The OSI network layer, commonly referred to as layer three was designed to: (a) provide services to exchange packets over a network between end devices, (b) provide media independent logical addressing to achieve end to end packet transport, and (c) provide connectionless, unreliable or best effort transport that results in desired low overhead. The OSI network layer accomplishes these design goals by providing functionality that can be grouped into the following four general tasks: (a) addressing packets with logical source and destination IP addresses, (b) encapsulating transport layer segments into layer three packets for the lower data link layer, (c) routing IP packets from source to destination, and (c) decapsulating the packets when passing them up to the transport layer.
It should also be noted that intermediary devices may act on the packets. Intermediary layer three devices may receive the packets (passed up through the intermediary device’s stack), analyze the destination and select the next hop in the packet’s path. This layer three communications processing continues until the packets reach the end device’s directly connected network.
OSI Data Link Functionality
The data link layer commonly referred to as layer two provides a means to exchange data over local media by encapsulating packets in frames and placing frames on and taking frames off each medium. The reference model’s separate layered functionality serves a critical purpose in this regard as the upper levels do not need to concern themselves with the communication channel’s physical addressing or the characteristics of a specific medium. The data link layer is independently responsible for determining the timing, encoding, error detection, access methods and Maximum Transmission Unit (MTU) relevant for the particular medium. Similar to layer three intermediary devices, layer two intermediary devices may analyze and re-encapsulate frames according to their physical media (e.g. copper, fiber optic or wave), access methods (e.g. serial or contention) and topology (i.e. the arrangement of nodes and their connections). This reference model architecture provides a resilient future-proof approach as the architecture can accommodate and transparently integrate emergent and unforeseen communications technologies. This reference model definition also serves to clearly distinguish a reference model from a protocol model. The layer two protocol model is determined by the actual protocols that depend on the network topology and the technology used to implement the topology. It should be noted the topology and technology is driven by the size, cost and necessary services of the network.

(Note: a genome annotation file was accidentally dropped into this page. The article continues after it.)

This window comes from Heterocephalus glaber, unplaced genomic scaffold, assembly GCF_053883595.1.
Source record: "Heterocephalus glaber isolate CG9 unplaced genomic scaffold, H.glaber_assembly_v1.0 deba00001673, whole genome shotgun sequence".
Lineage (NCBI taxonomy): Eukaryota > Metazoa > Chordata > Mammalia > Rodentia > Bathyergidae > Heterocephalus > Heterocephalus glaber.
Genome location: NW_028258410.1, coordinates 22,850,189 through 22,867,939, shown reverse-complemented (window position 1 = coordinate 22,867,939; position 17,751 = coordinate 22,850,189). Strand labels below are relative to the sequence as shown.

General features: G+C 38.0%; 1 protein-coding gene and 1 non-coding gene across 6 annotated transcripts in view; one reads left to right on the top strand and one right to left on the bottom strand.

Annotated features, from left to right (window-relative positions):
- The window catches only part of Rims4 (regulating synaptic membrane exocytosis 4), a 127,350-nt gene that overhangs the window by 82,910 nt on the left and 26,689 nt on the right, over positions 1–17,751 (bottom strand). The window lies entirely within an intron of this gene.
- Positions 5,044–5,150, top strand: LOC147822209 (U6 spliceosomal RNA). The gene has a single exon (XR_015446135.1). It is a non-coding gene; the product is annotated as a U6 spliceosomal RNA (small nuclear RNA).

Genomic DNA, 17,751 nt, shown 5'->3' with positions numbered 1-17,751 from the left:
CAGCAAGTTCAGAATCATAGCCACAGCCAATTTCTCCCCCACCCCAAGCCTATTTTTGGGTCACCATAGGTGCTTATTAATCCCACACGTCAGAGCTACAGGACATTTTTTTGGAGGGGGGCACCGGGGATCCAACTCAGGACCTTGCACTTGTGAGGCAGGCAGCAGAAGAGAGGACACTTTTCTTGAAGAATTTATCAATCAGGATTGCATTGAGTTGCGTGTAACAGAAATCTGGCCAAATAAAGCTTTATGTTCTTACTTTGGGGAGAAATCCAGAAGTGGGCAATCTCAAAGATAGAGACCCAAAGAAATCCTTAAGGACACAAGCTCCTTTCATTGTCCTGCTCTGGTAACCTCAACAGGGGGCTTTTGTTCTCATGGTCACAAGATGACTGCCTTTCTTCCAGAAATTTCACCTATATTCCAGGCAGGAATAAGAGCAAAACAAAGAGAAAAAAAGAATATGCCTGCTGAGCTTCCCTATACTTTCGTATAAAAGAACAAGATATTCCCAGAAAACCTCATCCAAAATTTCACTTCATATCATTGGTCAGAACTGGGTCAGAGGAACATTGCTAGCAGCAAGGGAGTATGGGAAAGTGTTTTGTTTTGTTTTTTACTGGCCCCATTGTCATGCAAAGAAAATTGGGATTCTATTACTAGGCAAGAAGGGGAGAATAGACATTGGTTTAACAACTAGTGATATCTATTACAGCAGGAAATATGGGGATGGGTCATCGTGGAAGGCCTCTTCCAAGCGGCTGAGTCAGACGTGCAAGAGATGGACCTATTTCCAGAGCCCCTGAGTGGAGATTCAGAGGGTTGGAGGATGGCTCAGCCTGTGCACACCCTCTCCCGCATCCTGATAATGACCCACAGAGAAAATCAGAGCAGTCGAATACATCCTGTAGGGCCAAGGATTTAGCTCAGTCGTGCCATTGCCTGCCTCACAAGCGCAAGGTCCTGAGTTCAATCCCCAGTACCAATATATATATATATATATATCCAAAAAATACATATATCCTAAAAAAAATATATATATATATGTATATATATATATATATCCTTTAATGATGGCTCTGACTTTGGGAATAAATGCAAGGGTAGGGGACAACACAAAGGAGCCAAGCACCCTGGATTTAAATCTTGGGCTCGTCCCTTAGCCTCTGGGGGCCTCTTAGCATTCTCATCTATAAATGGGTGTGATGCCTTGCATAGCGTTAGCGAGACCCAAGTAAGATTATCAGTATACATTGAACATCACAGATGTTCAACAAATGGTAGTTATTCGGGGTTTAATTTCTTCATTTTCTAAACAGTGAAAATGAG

As introduced above, a layer two PDU is called a frame and includes a header, data and a trailer. Similar to the layer three PDU, the layer two PDU header contains control information that among other things includes the source and destination physical addressing. The layer two data contains the layer three packet and the trailer contains additional control information in the form of a Frame Check Sequence (FCS) that is most commonly a Cyclic Redundancy Check (CRC). The FCS’s purpose is to determine whether errors occurred during transmission or upon reception. To accomplish this, a CRC is generated at source and encoded in the frame’s trailer. When the frame arrives at the destination, a CRC is regenerated and compared with CRC generated at the source and located in the frame’s trailer. If the CRCs match, the frame is accepted, if the CRCs do not match the frame is discarded. It should be noted the CRC provides error detection and should not confused with reliability or error correction
OSI Physical Layer Functionality
The OSI physical layer commonly referred to as layer one is responsible for data transmission and addresses the fundamental principles of data communications that includes the physical components, the encoding and the signaling. The physical layer’s delivery of frames requires four elements as follows: (a) the physical media and their associated connectors, (b) the representation of data on media, (c) the encoding of data and control information, and (c) the transmission and reception circuitry on network devices. A component of the physical layer’s design is to minimize the effects of overhead and interference citing that media may be shared by traffic from many protocols and is subject to physical distortions. The physical layer is also responsible for timing as devices need to know where a sequence or signal begins and ends through the use of synchronization bits. It should be noted that the OSI physical layer is different from other OSI layers in that it is largely hardware-based and was designed by communications engineers in contrast to the upper layers that were designed primarily by software engineers. From an implementation standpoint and similar to layer two, layer one must also consider the appropriate media in terms of application effectiveness, cost, bandwidth and throughput.